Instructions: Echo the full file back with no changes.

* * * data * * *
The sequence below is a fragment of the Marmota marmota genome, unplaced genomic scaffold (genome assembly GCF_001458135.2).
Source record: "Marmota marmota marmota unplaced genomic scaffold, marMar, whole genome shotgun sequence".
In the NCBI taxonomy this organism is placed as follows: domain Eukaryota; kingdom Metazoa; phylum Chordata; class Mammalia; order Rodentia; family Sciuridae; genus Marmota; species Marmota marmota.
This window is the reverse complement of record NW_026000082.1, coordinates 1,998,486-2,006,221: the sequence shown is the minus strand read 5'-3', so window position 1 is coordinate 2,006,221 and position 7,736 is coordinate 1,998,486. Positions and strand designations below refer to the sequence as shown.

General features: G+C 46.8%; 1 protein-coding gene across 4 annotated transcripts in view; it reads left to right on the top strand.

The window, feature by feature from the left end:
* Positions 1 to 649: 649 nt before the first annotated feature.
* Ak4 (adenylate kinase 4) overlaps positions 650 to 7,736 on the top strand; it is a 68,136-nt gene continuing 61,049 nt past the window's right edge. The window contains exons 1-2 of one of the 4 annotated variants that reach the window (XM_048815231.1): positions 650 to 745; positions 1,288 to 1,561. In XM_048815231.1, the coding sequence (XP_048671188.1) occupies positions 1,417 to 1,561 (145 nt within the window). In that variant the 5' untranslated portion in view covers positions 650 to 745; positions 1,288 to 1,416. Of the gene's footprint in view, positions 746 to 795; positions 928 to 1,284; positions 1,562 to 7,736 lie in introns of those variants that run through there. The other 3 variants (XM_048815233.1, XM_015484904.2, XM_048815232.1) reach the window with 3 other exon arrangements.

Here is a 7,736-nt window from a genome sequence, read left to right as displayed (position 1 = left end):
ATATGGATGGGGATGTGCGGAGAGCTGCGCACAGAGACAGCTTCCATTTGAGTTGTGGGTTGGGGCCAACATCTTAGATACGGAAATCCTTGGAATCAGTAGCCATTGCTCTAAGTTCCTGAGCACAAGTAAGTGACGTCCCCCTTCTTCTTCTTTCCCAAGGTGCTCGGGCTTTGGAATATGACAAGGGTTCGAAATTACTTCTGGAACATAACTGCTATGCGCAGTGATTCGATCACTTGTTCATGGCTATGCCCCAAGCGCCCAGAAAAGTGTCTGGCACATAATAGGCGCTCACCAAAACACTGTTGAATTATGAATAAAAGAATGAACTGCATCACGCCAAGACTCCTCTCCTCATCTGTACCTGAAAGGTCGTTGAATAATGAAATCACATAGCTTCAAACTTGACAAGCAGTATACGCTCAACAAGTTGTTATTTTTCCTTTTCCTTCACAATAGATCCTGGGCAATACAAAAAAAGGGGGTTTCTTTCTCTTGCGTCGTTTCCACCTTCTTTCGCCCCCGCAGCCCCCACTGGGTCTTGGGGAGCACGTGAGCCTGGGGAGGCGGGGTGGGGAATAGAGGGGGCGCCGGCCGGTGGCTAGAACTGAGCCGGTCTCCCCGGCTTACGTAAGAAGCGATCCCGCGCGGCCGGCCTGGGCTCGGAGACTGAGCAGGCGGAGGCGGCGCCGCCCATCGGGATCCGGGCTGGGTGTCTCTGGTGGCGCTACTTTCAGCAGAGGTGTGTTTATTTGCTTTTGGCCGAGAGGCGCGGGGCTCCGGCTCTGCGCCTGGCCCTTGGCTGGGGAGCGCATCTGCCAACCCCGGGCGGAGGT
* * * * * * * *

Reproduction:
The sequence below is a fragment of the Marmota marmota genome, unplaced genomic scaffold (genome assembly GCF_001458135.2).
Source record: "Marmota marmota marmota unplaced genomic scaffold, marMar, whole genome shotgun sequence".
In the NCBI taxonomy this organism is placed as follows: domain Eukaryota; kingdom Metazoa; phylum Chordata; class Mammalia; order Rodentia; family Sciuridae; genus Marmota; species Marmota marmota.
This window is the reverse complement of record NW_026000082.1, coordinates 1,998,486-2,006,221: the sequence shown is the minus strand read 5'-3', so window position 1 is coordinate 2,006,221 and position 7,736 is coordinate 1,998,486. Positions and strand designations below refer to the sequence as shown.

General features: G+C 46.8%; 1 protein-coding gene across 4 annotated transcripts in view; it reads left to right on the top strand.

The window, feature by feature from the left end:
* Positions 1 to 649: 649 nt before the first annotated feature.
* Ak4 (adenylate kinase 4) overlaps positions 650 to 7,736 on the top strand; it is a 68,136-nt gene continuing 61,049 nt past the window's right edge. The window contains exons 1-2 of one of the 4 annotated variants that reach the window (XM_048815231.1): positions 650 to 745; positions 1,288 to 1,561. In XM_048815231.1, the coding sequence (XP_048671188.1) occupies positions 1,417 to 1,561 (145 nt within the window). In that variant the 5' untranslated portion in view covers positions 650 to 745; positions 1,288 to 1,416. Of the gene's footprint in view, positions 746 to 795; positions 928 to 1,284; positions 1,562 to 7,736 lie in introns of those variants that run through there. The other 3 variants (XM_048815233.1, XM_015484904.2, XM_048815232.1) reach the window with 3 other exon arrangements.

Here is a 7,736-nt window from a genome sequence, read left to right as displayed (position 1 = left end):
ATATGGATGGGGATGTGCGGAGAGCTGCGCACAGAGACAGCTTCCATTTGAGTTGTGGGTTGGGGCCAACATCTTAGATACGGAAATCCTTGGAATCAGTAGCCATTGCTCTAAGTTCCTGAGCACAAGTAAGTGACGTCCCCCTTCTTCTTCTTTCCCAAGGTGCTCGGGCTTTGGAATATGACAAGGGTTCGAAATTACTTCTGGAACATAACTGCTATGCGCAGTGATTCGATCACTTGTTCATGGCTATGCCCCAAGCGCCCAGAAAAGTGTCTGGCACATAATAGGCGCTCACCAAAACACTGTTGAATTATGAATAAAAGAATGAACTGCATCACGCCAAGACTCCTCTCCTCATCTGTACCTGAAAGGTCGTTGAATAATGAAATCACATAGCTTCAAACTTGACAAGCAGTATACGCTCAACAAGTTGTTATTTTTCCTTTTCCTTCACAATAGATCCTGGGCAATACAAAAAAAGGGGGTTTCTTTCTCTTGCGTCGTTTCCACCTTCTTTCGCCCCCGCAGCCCCCACTGGGTCTTGGGGAGCACGTGAGCCTGGGGAGGCGGGGTGGGGAATAGAGGGGGCGCCGGCCGGTGGCTAGAACTGAGCCGGTCTCCCCGGCTTACGTAAGAAGCGATCCCGCGCGGCCGGCCTGGGCTCGGAGACTGAGCAGGCGGAGGCGGCGCCGCCCATCGGGATCCGGGCTGGGTGTCTCTGGTGGCGCTACTTTCAGCAGAGGTGTGTTTATTTGCTTTTGGCCGAGAGGCGCGGGGCTCCGGCTCTGCGCCTGGCCCTTGGCTGGGGAGCGCATCTGCCAACCCCGGGCGGAGGT